Why wireless systems are driving need for 40/100 Gbps fiber backbones

Developments in wireless technologies are pushing the horizontal cabling bandwidth in commercial and industrial buildings beyond 1 Gbps to the desk. The broad adoption of these technologies, along with bandwidth-hungry applications they support, will have a significant impact on demand for faster speeds elsewhere in the horizontal and backbone network. It is therefore essential that building infrastructure be designed to support bandwidth needs both now and in the future.

Current generation of IEEE 802.11ac Wi-Fi access points already enable wireless speeds up to 6.9 Gbps. To provide sufficient backhaul bandwidth for these devices, commercial implementations of the 2.5GBASE-T and 5GBASE-T Ethernet standards over high-performance twisted-pair copper have interfaces designed to auto-negotiate up to 10 Gbps (10GBASE-T), if supported by the cabling infrastructure. Additionally, leading-edge in-building wireless (IBW) systems require fiber or copper connectivity to the access point based on 10GBASE-T technology.

These developments exact the greatest bandwidth impact on network backbones. Backbones in buildings have traditionally been designed to exceed the horizontal requirements by a factor of 10. As 1 Gbps gives way to 2.5, 5 and even 10 Gbps horizontal standards for many networks, backbone infrastructure should be specified to support speeds of at least 40 Gbps and ideally 100 Gbps.

Backbone support

Emerging standards of backbone speeds are already mapping a migration from 10 Gbps to 40 Gbps, and even to 100 Gbps. And migration plans now consider fiber optic technologies, which were originally developed for data center applications, ideal for building backbones. 

Specifically, the OM5 wideband multimode fiber (WBMMF) is becoming the preferred technology providing backhaul and fronthaul bandwidth to support not only 802.11ac Wi-Fi systems but also high-density 5G radio networks. 

The advantage of OM5 cabling is its ability to support low-cost shortwave wavelength division multiplexing (SWDM) applications, which enable 40 and 100 Gbps data rates using just two fibers rather than the eight fibers required for comparable parallel fiber-optic solutions. With OM5, customers can retain the use of familiar duplex LC connector circuit administration while providing the density, accessibility and flexibility to support multiple applications needed for the future.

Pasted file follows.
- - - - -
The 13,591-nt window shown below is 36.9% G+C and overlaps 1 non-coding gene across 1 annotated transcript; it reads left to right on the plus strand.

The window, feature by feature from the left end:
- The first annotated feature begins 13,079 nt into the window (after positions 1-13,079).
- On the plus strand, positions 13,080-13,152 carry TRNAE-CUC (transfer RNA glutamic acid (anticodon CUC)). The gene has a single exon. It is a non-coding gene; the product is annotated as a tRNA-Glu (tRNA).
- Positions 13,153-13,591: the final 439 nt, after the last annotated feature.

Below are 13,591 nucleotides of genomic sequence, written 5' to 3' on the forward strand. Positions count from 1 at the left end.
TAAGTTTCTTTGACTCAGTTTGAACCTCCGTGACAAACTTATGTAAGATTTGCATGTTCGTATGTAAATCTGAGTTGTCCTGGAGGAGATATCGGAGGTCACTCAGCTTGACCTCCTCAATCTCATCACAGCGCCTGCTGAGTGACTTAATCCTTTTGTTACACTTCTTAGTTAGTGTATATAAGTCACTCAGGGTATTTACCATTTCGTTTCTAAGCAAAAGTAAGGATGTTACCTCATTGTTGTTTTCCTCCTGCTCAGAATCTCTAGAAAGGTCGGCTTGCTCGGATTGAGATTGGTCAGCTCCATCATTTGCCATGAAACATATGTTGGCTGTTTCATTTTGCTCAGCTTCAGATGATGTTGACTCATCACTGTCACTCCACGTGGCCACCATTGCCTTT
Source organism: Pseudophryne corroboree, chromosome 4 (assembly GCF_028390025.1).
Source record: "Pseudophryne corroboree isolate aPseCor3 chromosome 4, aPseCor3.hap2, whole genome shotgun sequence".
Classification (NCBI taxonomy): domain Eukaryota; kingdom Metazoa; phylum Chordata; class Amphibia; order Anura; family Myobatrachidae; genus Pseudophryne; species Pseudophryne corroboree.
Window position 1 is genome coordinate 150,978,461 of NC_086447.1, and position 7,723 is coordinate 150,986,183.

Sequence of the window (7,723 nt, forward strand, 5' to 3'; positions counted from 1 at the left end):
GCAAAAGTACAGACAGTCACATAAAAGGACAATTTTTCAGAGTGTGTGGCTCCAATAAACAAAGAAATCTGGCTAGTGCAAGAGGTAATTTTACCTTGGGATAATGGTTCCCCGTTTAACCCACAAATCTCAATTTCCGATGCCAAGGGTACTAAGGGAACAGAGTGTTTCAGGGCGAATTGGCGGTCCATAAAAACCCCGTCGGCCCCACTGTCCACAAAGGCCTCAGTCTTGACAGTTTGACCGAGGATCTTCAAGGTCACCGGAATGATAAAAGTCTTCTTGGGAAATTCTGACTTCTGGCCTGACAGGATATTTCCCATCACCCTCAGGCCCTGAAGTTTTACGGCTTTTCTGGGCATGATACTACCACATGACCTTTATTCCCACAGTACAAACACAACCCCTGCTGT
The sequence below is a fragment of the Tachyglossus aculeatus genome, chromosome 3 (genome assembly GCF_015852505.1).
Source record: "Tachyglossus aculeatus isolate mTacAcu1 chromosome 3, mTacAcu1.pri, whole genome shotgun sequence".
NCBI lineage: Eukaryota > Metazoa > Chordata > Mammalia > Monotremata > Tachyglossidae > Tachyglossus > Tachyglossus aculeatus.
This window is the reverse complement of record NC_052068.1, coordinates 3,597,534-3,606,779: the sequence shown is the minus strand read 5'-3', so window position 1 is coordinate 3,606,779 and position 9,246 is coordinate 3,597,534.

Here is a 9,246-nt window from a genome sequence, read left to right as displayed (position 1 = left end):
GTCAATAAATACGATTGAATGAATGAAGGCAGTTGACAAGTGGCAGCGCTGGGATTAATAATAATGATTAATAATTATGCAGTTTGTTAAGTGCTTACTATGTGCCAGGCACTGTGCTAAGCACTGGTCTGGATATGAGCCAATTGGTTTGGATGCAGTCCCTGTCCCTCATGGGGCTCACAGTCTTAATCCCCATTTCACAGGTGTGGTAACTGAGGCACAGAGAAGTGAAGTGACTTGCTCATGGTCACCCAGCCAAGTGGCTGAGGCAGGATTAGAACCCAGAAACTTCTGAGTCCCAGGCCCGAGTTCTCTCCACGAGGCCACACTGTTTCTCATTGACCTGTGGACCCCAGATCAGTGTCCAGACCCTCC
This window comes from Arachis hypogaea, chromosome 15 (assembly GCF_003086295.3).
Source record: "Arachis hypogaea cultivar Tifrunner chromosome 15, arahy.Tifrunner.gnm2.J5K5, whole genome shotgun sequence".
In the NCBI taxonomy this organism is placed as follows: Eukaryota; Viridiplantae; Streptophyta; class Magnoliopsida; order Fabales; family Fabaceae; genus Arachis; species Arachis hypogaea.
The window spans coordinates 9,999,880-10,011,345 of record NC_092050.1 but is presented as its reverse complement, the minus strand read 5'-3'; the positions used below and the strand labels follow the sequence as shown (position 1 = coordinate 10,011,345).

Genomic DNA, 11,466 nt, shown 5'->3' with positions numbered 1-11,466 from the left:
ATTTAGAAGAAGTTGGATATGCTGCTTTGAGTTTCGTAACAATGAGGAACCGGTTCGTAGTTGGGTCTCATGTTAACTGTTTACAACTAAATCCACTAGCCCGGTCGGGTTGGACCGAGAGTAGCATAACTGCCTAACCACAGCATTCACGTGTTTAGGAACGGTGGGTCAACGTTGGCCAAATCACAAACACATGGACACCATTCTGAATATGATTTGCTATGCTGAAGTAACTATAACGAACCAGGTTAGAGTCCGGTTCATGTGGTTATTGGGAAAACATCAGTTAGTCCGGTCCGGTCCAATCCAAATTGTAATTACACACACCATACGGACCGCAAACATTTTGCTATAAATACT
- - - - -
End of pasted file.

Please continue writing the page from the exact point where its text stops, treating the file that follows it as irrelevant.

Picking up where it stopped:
Given the slew of considerations arising as technologies advance, CommScope’s High Speed Migration platform offers a unified, end-to-end channel approach to an infrastructure’s ongoing development. The modular components (high-speed fiber, Ultra Low Loss LC and MPO connectors, and ultra high-density fiber panels), infrastructure intelligence and network planning tools – all work together to enable building infrastructure to adapt, evolve and scale for present and future needs. It alleviates the need to rip and replace. 

High speed migration considerations 

CommScope’s High Speed Migration platform provides a long-term strategy that addresses key considerations in installing and supporting 40 Gbps and 100 Gbps fiber backbone speeds and beyond. 

  • Staying agile and future-ready: With an extensive fiber portfolio – singlemode, OM4 and OM5 multimode – and the best available end-to-end channel insertion loss, the High Speed Migration platform supports major MPO fiber configurations to ensure optimal fiber configuration for each existing or emerging application. 

  • Keeping density manageable: High-density (HD), ultra high-density (UD) and enhanced high-density (EHD) fiber panels provide open access to individual fibers, facilitating easier and faster moves, adds and changes; accelerated mean time to repair; simplified installation and lower costs. 

  • Enabling higher speeds with ultra-low loss: An end-to-end channel approach featuring flexible ultra-low-loss (ULL) preterminated components – which support challenging technologies like PAM4 – enable higher speeds over longer distances while maintaining your existing structured cabling topologies for better operational agility and availability. 

  • Reducing costs throughout: The HD, UD and EHD fiber panels help reduce the risk associated with change while preterminated connectivity and plug-and-play installation help lower deployment time and cost. Organizations can take advantage of CommScope’s ULL fiber solutions and emerging multimode and singlemode duplex fiber applications to reduce fiber counts and increase capacity.

Still, these considerations for migration to 40/100 Gbps line rates and beyond entail a wide range of decisions regarding fiber type, modulation and transmission schemes, connector configurations and cost considerations. Amid the vast array of technical options and emerging solutions, these must be viewed within the context of your specific enterprise building environment.

To help determine the best options for any given environment, organizations can leverage CommScope’s technical expertise and broad perspective to keep building fiber backbones adaptable, capable and efficient to support continued growth in data rates in the horizontal that is driven by 802.11ac and in-building wireless solutions.

This is a QuestexAsia feature commissioned by CommScope.